A Good Samaritan Sacrifice

Mount Gerizim—a stout, scraggy mountain that rises up to a height of about 900 meters in the heart of the West Bank—is another one of those places that seems to punch well above its weight. Much like all of the other famous mountains in the Holy Land, it would barely qualify as a foothill if it went up against an Alp or a Himalaya. It is unimpressive even in its own surroundings, with an undistinguished appearance and a peak that is only slightly higher than its neighbors’. But, much like all of the other famous mountains in the Holy Land, this unassuming hill is in fact the beating heart of an ancient religion. Overachieving topography is a common thing around here, where dusty landscapes and middling ruins have long been a perennial cause for competing passions and global attention.

 

So every year, when thousands of spectators from around the world gather on the slopes of this nondescript mountain to observe the ritual sacrifice of a few dozen purified lambs, contradictions of scale are the norm. It is both exotic and ordinary. It is a public spectacle that attracts global attention, but its purpose is also deeply meaningful and private. There is much blood and death, but there is also a peacefulness to it. It only makes sense once you’ve really seen it.

 

There is a spectator area. The crowd quickly swells to press against the tall fences erected to keep the crowd out of the ceremonial compound, a paved yard about the size of two, maybe three, basketball courts. There is a sense of excitement hanging in the air, like everyone is waiting for a show to begin. I suppose they are. The bus-load of middle-aged Korean tourists was the first to arrive, claiming all the good seats in the bleachers (yes, bleachers), while kids climbed on nearby playgrounds and claimed the last remaining good spots. Everyone else strained on their toes to find a decent view in the thickening crowd. The ceremonial compound itself is technically closed off to outsiders, but you can easily get in if you ask nicely, point vaguely toward someone who looks like they belong inside, and tell the guards that “that guy over there said it was ok.” A handful of news crews, documentarians, and the odd Korean tourist with an overkill camera are milling around inside. The faint buzzing of consumer drones overhead marks this as a distinctly 21st-century spectacle.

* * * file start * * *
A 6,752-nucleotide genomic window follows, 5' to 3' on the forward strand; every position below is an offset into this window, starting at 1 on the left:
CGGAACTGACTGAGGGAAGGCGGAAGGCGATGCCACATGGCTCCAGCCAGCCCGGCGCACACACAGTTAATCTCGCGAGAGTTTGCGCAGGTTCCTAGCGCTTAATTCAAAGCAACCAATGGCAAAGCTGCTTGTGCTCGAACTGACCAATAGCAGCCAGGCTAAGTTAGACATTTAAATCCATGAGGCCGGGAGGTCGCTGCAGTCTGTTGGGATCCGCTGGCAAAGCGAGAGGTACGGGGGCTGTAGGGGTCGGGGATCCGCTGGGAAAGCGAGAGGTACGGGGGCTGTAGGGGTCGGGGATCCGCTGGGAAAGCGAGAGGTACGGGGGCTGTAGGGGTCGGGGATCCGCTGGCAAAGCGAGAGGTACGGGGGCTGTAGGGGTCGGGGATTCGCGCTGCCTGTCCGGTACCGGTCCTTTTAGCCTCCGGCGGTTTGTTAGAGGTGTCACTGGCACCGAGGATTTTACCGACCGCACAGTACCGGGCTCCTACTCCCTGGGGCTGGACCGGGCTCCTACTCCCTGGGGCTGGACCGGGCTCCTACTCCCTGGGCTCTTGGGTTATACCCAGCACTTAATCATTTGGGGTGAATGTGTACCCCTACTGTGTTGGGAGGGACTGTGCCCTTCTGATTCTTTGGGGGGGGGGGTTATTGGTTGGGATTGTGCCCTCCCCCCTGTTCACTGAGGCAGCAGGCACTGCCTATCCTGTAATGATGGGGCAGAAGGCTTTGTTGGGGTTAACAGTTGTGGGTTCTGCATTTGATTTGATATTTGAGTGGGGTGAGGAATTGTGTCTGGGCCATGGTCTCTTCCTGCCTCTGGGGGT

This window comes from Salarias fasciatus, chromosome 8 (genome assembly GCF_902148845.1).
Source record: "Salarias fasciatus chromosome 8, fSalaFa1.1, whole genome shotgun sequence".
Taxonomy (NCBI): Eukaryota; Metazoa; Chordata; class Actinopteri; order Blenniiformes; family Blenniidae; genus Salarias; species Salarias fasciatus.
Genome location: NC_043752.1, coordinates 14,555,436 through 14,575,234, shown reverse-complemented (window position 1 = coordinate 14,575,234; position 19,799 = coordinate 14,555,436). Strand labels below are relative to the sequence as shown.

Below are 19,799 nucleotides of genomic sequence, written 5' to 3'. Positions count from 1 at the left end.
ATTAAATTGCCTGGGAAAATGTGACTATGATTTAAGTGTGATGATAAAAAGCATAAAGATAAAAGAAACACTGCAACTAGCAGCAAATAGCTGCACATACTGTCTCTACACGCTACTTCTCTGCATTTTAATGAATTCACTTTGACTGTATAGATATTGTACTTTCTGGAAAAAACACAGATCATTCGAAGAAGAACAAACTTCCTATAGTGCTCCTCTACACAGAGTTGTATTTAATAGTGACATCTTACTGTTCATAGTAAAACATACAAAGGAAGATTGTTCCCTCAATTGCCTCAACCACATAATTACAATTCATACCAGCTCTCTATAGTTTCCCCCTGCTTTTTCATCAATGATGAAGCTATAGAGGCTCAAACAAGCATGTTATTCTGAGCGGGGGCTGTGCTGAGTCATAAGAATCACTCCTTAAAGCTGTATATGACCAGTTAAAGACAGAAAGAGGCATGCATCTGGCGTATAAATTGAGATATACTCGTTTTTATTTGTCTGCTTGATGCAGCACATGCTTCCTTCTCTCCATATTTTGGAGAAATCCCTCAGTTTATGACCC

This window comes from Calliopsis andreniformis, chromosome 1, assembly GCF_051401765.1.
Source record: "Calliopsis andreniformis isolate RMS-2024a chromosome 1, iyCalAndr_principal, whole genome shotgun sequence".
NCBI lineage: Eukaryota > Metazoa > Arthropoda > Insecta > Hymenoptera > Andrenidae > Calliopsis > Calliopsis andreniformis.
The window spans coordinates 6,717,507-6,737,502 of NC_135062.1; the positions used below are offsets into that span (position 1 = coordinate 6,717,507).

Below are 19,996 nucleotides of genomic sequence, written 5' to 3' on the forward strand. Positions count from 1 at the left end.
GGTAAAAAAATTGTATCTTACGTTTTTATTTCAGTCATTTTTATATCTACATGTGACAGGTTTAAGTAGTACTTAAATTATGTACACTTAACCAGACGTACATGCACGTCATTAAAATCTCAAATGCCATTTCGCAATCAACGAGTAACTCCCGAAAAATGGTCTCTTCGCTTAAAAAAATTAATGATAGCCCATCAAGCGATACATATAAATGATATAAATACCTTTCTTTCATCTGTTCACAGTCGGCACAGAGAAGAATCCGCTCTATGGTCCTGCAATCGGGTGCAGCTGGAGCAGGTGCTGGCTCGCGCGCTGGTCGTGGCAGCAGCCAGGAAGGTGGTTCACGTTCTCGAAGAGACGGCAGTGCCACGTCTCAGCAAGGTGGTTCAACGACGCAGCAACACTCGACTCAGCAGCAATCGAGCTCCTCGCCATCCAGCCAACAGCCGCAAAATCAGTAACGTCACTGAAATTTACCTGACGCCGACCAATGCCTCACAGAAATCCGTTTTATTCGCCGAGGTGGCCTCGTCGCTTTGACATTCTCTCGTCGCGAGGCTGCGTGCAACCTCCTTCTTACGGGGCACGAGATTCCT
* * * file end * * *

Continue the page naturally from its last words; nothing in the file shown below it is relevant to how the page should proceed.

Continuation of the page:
But at the moment there isn’t all that much to see. On the inside of the barrier fence, the remaining members of one of the world’s more ancient religious sects mill about casually, seemingly oblivious to all of the attention directed at them. Some are wearing colorful robes, many are busy preparing the fire pits, while the boys are chasing after the sacrificial lambs, herding them into a corner—gleefully taking responsibility for the task of keeping them there. The kids, especially, they’re the only ones on the inside that seem to let on that they are excited. They tell me that this is their favorite day of the year. They tell me how many years they’ve been old enough to participate in the ceremony. They tell me that they think that the bloody ritual is cool. They tell me that they love being a part of something special. They also tell me that it is fun to see all their friends.

The boys can sense that their community is the center of attention, and they relish the idea that they are part of something special. I get the sense that the adults feel this way, too, but only the boys will excitedly tell you about it in those terms